A Discount too far?

Edition: April 2003 - Vol 11 Number 04
Article#: 1512
Author: Repertoire

A drug industry court case could offer some instructive lessons for medical/surgical suppliers.

In a whistle-blower lawsuit filed in New Orleans, Whitehouse Station, N.J.-based Merck & Co. has been accused of selling its heartburn and ulcer medication Pepcid to some New Orleans hospitals for 10 cents, while charging Medicaid $1.65. If true, Merck might have violated a 1990 law that requires drug makers to report to Medicaid the lowest prices they charge anyone. The law was designed to give Medicaid, a state-federal program, the same kind of discounts offered to other purchasers.

According to a report in The Wall Street Journal (“Some Drug Firms Seem to Evade Medicare Price-Reporting Rules,” Feb. 24, 2003), the 1990 law does allow drug companies to exclude some low-priced sales from government calculations, presumably, to allow them to sell their products to charities or researchers at cut-rate prices. The question is, did Merck go too far?

Medical/Surgical Parallels

Medical/surgical suppliers should note that the Medicaid law appears to be similar to Title 48 of the Federal Acquisition Regulations, says J. Michael O’Connor, founder and president of Crystal Lake, Ill.-based Colonial Group, and an expert on federal contracting and sales. Although unfamiliar with the 1990 law cited in the lawsuit, O’Connor says that “I’d be inclined to believe that it does parallel Federal Acquisition Regulations as they pertain to ‘best price’ and the calculations thereof.”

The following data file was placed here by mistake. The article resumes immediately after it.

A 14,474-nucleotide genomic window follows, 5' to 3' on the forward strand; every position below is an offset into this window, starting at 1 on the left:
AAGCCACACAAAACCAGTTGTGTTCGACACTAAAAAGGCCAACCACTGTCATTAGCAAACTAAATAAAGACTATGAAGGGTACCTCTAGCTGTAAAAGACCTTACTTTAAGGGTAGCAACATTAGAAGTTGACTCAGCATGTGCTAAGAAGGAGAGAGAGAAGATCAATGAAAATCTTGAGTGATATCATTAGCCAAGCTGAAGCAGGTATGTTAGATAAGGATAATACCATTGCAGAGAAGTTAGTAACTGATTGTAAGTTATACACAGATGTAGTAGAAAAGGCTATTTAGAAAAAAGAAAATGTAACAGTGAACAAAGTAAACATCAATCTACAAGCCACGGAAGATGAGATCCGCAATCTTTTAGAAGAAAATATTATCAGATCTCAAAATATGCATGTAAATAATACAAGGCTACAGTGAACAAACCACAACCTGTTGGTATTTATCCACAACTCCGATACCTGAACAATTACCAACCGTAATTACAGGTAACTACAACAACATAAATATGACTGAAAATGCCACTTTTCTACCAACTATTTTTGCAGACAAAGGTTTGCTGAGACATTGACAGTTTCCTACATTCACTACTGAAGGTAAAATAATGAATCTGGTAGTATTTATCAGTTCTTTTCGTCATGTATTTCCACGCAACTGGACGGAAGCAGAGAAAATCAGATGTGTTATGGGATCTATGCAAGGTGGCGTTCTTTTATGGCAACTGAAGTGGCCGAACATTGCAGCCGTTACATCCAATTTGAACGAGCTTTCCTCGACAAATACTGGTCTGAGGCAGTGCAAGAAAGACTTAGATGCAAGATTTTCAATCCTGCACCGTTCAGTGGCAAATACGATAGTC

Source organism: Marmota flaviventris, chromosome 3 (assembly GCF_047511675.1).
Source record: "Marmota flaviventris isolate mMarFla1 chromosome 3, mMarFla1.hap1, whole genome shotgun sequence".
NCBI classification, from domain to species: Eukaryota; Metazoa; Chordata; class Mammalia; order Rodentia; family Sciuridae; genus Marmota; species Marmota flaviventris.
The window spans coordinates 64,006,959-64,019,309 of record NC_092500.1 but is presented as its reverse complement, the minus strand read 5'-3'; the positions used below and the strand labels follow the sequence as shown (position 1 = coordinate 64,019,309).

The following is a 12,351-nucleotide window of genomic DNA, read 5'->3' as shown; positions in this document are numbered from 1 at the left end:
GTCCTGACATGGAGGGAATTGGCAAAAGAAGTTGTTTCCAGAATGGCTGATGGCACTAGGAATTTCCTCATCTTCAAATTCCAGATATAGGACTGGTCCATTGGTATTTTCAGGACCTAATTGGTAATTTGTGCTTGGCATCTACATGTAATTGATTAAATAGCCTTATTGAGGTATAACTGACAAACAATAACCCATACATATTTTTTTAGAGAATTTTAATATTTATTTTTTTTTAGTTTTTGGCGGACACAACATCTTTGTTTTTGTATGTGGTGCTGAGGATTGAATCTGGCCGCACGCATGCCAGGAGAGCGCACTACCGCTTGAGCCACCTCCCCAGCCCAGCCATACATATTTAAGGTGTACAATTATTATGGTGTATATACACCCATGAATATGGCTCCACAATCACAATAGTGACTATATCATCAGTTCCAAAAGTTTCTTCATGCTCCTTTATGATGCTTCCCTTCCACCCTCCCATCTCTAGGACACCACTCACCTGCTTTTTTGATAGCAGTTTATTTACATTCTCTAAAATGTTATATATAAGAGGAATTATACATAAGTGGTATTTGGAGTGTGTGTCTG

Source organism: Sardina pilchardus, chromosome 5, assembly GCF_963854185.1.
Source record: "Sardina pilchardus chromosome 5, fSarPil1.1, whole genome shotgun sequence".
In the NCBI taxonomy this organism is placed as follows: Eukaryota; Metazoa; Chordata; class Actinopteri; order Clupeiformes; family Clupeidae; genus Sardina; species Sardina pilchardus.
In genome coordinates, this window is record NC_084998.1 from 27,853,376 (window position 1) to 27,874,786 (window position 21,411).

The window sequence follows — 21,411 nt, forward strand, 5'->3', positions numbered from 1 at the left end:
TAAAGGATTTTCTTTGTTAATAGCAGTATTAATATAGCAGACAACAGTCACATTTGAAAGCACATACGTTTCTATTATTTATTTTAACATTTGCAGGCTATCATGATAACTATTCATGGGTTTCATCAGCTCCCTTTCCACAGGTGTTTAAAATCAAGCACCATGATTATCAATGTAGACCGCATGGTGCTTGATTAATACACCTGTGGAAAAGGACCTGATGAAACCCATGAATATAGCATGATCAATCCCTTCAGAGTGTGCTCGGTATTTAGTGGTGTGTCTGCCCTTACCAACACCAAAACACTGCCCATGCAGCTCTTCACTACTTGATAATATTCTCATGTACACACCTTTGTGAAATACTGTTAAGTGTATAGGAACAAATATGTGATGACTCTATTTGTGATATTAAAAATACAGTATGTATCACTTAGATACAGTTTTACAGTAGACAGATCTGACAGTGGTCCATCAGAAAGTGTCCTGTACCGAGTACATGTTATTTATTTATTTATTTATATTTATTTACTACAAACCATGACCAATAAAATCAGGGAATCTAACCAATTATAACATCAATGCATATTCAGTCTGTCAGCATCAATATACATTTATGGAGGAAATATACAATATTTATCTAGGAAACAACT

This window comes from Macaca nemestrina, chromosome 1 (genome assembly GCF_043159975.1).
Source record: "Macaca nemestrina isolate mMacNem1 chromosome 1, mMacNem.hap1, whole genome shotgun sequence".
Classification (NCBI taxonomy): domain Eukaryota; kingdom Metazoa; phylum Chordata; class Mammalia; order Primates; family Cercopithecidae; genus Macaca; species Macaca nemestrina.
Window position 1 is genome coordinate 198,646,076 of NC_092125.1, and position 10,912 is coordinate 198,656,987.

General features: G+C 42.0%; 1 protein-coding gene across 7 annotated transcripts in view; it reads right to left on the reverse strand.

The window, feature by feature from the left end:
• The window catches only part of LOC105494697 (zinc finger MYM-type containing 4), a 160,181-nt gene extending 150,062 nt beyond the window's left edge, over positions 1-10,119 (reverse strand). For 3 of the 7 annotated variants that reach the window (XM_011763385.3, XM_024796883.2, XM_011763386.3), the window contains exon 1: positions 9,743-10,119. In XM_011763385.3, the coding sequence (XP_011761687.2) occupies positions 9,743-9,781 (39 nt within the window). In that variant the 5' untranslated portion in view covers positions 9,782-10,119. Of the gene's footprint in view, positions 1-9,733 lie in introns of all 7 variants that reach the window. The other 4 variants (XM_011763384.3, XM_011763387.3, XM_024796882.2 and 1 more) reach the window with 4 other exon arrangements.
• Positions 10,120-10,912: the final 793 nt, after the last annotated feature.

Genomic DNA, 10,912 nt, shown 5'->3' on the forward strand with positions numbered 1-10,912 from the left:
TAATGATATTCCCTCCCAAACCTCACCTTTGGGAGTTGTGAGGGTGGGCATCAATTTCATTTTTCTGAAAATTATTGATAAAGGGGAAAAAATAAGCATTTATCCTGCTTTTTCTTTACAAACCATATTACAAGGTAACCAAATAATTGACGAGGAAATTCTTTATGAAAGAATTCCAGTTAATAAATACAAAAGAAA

Title 48 acknowledges that the federal government will seek to obtain the supplier’s best price (that is, the price afforded to the most favored customer), but adds that “the Government recognizes that the terms and conditions of commercial sales vary and that there may be legitimate reasons why the best price is not achieved.”

For example, Title 48 acknowledges that suppliers may adjust their prices based on whether it is more expensive to sell to the government than to another buyer, or whether a non-governmental buyer offers value-added functions that the government does not. “It’s up to the contractor to clearly make its case for this,” says O’Connor. “If done properly, the government will allow the manufacturer or distributor to sell to someone else at a lower cost.”

According to the newspaper report, Merck may not be the only drug company to offer low-cost drugs to hospitals in an effort to build market share and loyalty to their pharmaceuticals after patients leave hospitals. But it will be up to the U.S. District Court in New Orleans to determine if the company will serve as an example to the rest.